The recent general election has seen calls for parity of mental health within the health care system, and this will require innovative approaches to involving people with mental health issues and their carers in service delivery says Joanne Tippett, as part of Mental Health Awareness Week.
A participant with dementia in a recent event hosted by the Dementia Action Alliance North West (DAA NW) said one of the things they hate to hear is ‘Don’t forget!’. It is vitally important, however, that we don’t forget to ask people with dementia and their carers about the design and delivery of services that are meant to help them, and we need to do this in a way that actually helps us to hear their voices.
The session was run using Ketso – the toolkit for creative engagement developed here at the University of Manchester. Ketso is the first social science spinout company from ESRC funded research in the UK. I believe tools and approaches like Ketso have a vital role to play in engaging people to work together effectively towards solving the many challenges we face as a society, and are therefore of direct relevance to policy makers. The context of this piece is health and social care – particularly mental health, and specifically dementia support. But the principles, challenges and opportunities are similar across the whole landscape of service design and delivery.
We know we need to radically rethink how we deliver our health and social care services, if we are to improve the quality of the care people are receiving at the same time as doing more with fewer resources. Co-production can seem like the latest buzzword, but the core idea—that of working together to develop new approaches and integrating the ideas of service users in the very process of design (as opposed to as an add-on after the fact)—is gaining traction. When thinking of co-production, it is important to ask searching questions around who is involved, and why… but it is equally important to ask how people are involved – especially when working with vulnerable people. The medium for communication and the way people are invited to contribute ideas can have a profound effect on their ability to surface and articulate the key issues, and to other’s ability to actually hear their voices.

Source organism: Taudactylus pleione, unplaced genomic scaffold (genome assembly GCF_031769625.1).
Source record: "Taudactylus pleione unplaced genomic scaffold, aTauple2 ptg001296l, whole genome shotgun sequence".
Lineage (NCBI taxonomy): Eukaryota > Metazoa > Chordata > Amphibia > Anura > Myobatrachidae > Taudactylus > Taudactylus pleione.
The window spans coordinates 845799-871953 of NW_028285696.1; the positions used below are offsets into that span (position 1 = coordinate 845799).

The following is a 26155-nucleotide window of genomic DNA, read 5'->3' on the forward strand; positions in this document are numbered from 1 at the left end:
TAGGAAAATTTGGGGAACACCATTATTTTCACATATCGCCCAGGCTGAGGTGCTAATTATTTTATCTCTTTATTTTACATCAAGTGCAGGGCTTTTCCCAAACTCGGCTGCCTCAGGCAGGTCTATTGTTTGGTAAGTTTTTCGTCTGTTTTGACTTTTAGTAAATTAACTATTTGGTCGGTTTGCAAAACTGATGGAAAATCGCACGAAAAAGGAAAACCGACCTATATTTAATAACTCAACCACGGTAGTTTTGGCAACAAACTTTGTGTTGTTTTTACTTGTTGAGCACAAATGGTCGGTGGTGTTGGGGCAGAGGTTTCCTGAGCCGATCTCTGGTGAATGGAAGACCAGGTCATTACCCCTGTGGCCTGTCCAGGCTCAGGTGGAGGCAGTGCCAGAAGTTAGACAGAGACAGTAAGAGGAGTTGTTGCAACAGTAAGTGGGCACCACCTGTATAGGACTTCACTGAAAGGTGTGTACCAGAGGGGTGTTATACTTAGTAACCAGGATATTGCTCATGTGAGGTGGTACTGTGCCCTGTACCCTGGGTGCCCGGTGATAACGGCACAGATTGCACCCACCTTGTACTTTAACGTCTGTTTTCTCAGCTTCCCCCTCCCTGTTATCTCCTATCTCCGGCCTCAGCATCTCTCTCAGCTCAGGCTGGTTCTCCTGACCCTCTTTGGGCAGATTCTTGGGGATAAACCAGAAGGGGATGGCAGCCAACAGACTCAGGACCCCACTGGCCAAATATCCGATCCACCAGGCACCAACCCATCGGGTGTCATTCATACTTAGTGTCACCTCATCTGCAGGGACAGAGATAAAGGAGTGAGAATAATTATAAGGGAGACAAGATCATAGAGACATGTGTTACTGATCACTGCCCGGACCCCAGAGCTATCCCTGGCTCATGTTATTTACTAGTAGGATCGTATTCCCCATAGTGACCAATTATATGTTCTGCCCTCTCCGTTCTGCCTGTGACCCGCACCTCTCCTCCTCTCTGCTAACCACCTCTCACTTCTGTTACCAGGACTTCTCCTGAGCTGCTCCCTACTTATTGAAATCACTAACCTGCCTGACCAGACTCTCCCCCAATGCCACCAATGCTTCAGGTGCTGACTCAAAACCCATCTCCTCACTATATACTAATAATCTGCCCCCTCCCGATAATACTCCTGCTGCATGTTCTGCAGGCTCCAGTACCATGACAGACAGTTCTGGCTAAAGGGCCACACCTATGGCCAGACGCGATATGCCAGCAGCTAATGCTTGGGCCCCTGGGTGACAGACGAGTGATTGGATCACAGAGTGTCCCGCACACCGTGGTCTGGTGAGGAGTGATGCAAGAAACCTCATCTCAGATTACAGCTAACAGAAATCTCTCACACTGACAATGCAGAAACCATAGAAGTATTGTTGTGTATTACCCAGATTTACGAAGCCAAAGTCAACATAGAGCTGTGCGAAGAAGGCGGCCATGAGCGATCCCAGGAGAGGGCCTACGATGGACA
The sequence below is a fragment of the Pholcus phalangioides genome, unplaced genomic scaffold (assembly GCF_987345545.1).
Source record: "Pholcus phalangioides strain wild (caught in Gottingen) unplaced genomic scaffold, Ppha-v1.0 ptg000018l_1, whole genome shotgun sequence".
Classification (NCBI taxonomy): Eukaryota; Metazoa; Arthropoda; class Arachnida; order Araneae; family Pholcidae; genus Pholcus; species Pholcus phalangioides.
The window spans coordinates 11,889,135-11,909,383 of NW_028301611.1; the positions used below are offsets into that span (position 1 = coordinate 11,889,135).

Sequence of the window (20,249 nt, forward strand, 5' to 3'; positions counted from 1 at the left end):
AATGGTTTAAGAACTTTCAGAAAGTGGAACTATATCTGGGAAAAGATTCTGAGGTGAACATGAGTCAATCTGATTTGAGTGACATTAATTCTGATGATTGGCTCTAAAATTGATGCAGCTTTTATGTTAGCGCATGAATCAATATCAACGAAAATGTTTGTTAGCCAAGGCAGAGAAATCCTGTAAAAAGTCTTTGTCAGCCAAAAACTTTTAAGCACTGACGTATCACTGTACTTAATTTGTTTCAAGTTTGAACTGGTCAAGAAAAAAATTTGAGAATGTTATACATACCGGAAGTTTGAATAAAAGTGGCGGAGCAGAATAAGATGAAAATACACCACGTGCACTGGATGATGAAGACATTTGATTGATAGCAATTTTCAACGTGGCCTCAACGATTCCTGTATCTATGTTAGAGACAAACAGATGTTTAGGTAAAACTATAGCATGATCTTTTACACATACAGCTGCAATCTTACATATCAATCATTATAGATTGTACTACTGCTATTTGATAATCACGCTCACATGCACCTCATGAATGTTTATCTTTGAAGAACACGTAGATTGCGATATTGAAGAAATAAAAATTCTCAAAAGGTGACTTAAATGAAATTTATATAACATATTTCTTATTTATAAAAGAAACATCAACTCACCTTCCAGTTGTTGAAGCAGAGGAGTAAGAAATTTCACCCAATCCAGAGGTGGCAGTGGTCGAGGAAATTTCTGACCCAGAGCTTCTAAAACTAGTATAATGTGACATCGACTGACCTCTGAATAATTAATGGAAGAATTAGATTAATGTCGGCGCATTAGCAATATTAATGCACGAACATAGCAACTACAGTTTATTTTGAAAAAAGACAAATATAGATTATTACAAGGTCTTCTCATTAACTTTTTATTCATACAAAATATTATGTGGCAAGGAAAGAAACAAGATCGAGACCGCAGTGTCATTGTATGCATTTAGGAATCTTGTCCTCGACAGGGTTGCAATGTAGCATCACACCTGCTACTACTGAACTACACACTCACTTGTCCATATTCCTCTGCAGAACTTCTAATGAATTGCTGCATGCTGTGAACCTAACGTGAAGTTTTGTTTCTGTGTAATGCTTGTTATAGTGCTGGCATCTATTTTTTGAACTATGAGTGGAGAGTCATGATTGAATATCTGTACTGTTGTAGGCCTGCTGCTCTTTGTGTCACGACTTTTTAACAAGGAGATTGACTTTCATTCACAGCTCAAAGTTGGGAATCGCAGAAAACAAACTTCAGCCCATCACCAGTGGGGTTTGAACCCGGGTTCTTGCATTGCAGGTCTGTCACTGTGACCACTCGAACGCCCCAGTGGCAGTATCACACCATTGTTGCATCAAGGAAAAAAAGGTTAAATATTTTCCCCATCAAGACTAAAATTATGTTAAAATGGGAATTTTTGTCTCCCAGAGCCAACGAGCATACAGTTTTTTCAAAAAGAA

“Massively inclusive, empowering and enabling,” is how Emma Leigh MBE, Clinical Projects Manager at the NHS Eastern Cheshire Clinical Commissioning Group, recently described Ketso, and this is exactly the kind of engagement that can potentially have a meaningful impact. The workshop at the DAA NW learning event aimed to find out participants’ thoughts on what is helpful and unhelpful in supporting people to live well with dementia, and to share ideas about what could be done better. The results will be shared with the Dementia Action Alliance and their partners and the NHS Strategic Clinical Networks for Greater Manchester, Lancashire and South Cumbria.